Her voice falls between the husky swagger of Grace Slick and the placid charm of Joni Mitchell, with stripped psychedelic instrumentation and acoustic textures reflecting such retro influences. Although Chicago's Ripley Caine lets her love affair with late '60s/early '70s classic rock show on her recently released CD "Lover" (Sweet Pickle Music), vintage preservation isn't the only part of her musical dichotomy. "P.J. Harvey has also been a huge influence and of course I'm moved by someone like Jeff Buckley," she says. "But I'm not a Buckley ripoff. This city's already got too many of those."
Instead of covering the same ground as the city's countless emerging singer-songwriters (many of whom indeed ape the aforementioned "Mystery White Boy"), Caine veers off the beaten path with atmospheric texturing surrounded by brutally honest lyrics. "I'll be the first one to write about how my recent divorce or losing my father to a heart attack when I was younger has affected me," Caine says. "I also tried to balance those dark explanations with what I've learned from each situation and what it's like to start anew."
Caine has noticed that as she's revealed such personal narratives throughout her last five years of performing, audiences have grown increasingly receptive. Yet even after slugging it out on the road (averaging 150 shows a year) and earning grassroots acceptance, a major label recording contract has yet to materialize. "My honest opinion is that making it in the music industry has nothing to do with anything except luck," she says. "It's not because you're a talented musician or songwriter, it's because you're big-chested and skinny and can be sold like a commodity or a stock."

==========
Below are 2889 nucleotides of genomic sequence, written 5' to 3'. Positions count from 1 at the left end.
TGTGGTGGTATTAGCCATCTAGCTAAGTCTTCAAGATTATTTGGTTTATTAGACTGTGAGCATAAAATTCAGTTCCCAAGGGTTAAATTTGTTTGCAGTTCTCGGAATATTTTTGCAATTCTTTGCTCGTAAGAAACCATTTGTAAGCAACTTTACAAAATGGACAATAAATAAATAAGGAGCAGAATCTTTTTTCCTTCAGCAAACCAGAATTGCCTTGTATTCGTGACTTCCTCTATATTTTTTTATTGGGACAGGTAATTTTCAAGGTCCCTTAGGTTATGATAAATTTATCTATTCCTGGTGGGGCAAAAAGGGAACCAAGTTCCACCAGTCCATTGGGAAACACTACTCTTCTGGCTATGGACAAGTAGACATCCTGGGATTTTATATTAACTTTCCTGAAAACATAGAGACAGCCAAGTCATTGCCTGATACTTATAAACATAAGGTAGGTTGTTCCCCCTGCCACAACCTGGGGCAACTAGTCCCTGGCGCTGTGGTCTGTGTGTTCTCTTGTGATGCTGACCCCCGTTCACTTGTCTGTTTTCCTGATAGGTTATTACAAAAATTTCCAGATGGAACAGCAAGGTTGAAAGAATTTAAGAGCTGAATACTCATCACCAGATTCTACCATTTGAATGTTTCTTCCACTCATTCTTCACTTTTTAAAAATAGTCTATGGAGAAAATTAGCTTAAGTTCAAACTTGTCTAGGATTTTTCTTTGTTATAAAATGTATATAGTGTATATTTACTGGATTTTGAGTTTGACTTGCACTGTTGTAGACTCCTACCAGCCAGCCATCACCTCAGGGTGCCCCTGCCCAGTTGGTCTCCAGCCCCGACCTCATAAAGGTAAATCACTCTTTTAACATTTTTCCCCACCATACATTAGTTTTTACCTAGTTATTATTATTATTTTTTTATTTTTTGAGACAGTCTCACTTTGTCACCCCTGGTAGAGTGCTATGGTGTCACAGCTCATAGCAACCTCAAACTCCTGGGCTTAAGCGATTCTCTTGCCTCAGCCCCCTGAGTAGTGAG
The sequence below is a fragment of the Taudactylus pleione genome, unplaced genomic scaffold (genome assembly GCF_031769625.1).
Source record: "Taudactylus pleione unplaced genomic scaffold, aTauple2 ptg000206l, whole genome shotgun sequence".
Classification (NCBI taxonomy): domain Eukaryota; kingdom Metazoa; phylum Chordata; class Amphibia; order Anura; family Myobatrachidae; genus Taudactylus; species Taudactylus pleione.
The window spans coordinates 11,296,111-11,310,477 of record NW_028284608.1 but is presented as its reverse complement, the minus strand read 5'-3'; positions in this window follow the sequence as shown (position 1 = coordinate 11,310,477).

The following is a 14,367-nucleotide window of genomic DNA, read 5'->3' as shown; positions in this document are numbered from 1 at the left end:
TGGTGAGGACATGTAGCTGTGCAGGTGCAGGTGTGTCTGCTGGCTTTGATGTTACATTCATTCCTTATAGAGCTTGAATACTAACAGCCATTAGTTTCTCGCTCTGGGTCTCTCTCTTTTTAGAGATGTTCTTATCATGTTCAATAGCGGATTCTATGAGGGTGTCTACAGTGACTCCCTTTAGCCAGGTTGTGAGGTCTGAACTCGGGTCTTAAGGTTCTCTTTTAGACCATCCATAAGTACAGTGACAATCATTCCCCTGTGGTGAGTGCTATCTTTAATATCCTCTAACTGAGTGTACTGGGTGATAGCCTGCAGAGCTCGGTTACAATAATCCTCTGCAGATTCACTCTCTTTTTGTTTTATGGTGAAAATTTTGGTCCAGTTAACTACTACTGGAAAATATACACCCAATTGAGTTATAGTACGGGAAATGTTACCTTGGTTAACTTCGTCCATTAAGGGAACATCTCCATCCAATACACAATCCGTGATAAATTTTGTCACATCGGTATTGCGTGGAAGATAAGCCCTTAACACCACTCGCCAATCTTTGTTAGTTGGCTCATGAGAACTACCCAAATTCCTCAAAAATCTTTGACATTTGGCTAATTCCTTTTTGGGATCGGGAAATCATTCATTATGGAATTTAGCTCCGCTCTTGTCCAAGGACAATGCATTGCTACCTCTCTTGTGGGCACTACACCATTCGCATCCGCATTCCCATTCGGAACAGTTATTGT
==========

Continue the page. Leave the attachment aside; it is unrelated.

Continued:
She adds: "That's just vile and makes me want to puke."
Instead of wallowing in self-pity, Caine has chosen to channel her frustrations by serving on the board of directors for Women in Rock, a St. Louis-based outfit that seeks to promote independent female artists. "Through serving on the board and performing on behalf of the cause, artists like Ripley are making people aware that other females besides Britney and Christina matter," says organization founder Jeff Harlan. "Hopefully her work will help open the eyes of this screwed-up industry to start focusing on some amazing underground talent."
Originally published Friday, Oct. 9, 2002.
Argyrakis is a Chicago freelance writer.